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Categories: Features

For most people Christmas’s overindulgence is followed by New Year’s resolutions to stop being a fat slob. So in possibly a smart marketing move, film producer Donal O’ Neill is releasing Cereal Killers – an independent documentary about the dangers of refined food, in the run up to Christmas.

Donal himself is the star of the film. He’s a former athlete with a familial history of cardiovascular disease. When his dad suffers two massive heart attacks, Donal is spurned into action, and attempts to hack his genes by adopting a high fat diet.  Yes – HIGH FAT. Donal ditches wheat and sugar in a food plan consisting of 70% fat – turning the food pyramid on its head.

The film is part of the diet documentary genre; and echoes Morgan Spurlock’s Supersize Me; except that the protagonist is eating in a way he believes is healthy. But is it?

Cereal Coffin

I could blather on about the film’s artistic vision, and how it “makes a convincing argument” but I can’t praise it too much. I was the director!

I met Donal O’Neill in South Africa through a mutual friend. He told me about the “crazy diet” he was on (which includes coffee, and tons of meat) which horrified my puritan vegan spirit. Donal was convinced that a film needed to be made about this, and started sending me research. My interest piqued. Fast forward four months, and I was back in South Africa, eating burgers and filming Donal as he munched through a small mountain of meat and macadamia nuts.

I committed to the project for two reasons. Firstly, it offered a radically different view on health and nutrition to anything else I’d read. I learned how saturated fat will not kill you, how corporations dictate what we believe is healthy, and how the pharmaceutical industries have a heavy agenda in pushing theories such as “cholesterol is bad” (newsflash: it isn’t!) and how the only reliable treatment for diabetes is drugs (guess what? It’s not!)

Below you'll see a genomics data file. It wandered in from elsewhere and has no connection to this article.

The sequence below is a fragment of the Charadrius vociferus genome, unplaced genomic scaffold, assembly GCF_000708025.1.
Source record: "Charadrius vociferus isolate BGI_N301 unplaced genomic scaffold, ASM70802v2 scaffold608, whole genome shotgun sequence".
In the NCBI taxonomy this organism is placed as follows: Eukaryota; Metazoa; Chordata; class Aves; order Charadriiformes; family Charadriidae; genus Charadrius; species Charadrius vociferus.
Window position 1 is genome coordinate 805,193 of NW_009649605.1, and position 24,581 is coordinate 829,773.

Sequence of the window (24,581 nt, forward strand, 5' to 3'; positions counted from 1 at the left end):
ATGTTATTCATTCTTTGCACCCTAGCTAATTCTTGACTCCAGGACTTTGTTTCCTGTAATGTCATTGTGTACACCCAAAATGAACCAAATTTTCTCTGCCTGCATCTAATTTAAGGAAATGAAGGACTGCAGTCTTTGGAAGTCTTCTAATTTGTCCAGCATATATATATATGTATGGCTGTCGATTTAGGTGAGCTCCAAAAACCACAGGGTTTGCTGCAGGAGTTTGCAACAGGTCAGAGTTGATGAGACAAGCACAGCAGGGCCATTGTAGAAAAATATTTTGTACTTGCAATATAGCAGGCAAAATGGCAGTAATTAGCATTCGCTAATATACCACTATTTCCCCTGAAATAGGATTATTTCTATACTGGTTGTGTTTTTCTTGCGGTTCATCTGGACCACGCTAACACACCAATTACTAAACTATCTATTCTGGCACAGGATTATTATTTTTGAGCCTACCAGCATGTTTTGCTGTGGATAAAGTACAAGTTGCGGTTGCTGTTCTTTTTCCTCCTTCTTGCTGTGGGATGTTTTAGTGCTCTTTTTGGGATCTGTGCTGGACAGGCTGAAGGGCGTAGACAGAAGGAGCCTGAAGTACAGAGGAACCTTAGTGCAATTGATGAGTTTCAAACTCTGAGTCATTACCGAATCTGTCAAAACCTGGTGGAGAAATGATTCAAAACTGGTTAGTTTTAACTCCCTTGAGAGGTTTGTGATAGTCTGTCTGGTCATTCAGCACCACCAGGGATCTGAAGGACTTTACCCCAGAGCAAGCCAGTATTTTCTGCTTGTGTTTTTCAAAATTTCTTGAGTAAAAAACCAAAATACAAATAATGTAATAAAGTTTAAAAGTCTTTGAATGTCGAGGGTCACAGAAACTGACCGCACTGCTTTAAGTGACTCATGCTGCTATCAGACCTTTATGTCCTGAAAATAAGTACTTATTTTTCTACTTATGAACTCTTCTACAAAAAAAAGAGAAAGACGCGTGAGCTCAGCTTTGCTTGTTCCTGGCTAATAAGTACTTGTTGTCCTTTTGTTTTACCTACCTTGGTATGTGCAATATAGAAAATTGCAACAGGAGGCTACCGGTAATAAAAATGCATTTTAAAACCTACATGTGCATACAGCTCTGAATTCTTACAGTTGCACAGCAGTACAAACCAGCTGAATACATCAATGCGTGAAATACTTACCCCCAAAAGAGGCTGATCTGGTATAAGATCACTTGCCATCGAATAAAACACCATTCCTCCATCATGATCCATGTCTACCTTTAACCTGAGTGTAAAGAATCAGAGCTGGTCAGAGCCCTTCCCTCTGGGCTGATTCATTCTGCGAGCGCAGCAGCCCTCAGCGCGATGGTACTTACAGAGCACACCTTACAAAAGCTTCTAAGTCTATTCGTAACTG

Camera

Secondly, it represented a truly indie film spirit. Donal took an alternative approach to pretty much everything that’s done in the film industry. He funded the film with his savings, gave me (the director) total creative control, and dismissed the film festival route. Finally he even ignored broadcast deals with TV stations, because his research revealed that online distribution was actually the way forward. The film is being released on the 15th of December through online distribution channel Yerka.

I might be biased, but I believe this film marks an important moment in independent filmmaking… and in the war against saturated fat. While I don’t adhere completely to Donal’s dietary suggestions (I eat sugar… shock, horror!) the views on nutrition changed mine, and helped me adapt a more moderate diet. And, for the record, I feel great.

Watch “Cereal Killers” here from 15th December.

And in the interim see the Facebook page for details

Yolanda Barker

Yolanda is the director of the award-winning documentary "Cereal Killers", and the critically acclaimed "Where the Darkness has to Run". She has just completed her first short film, "After I Saw You"; a collaboration with Dharma Comics. It will premiere at the Landshut Short Film Festival in Germany.

Posted on Dec 4, 2013

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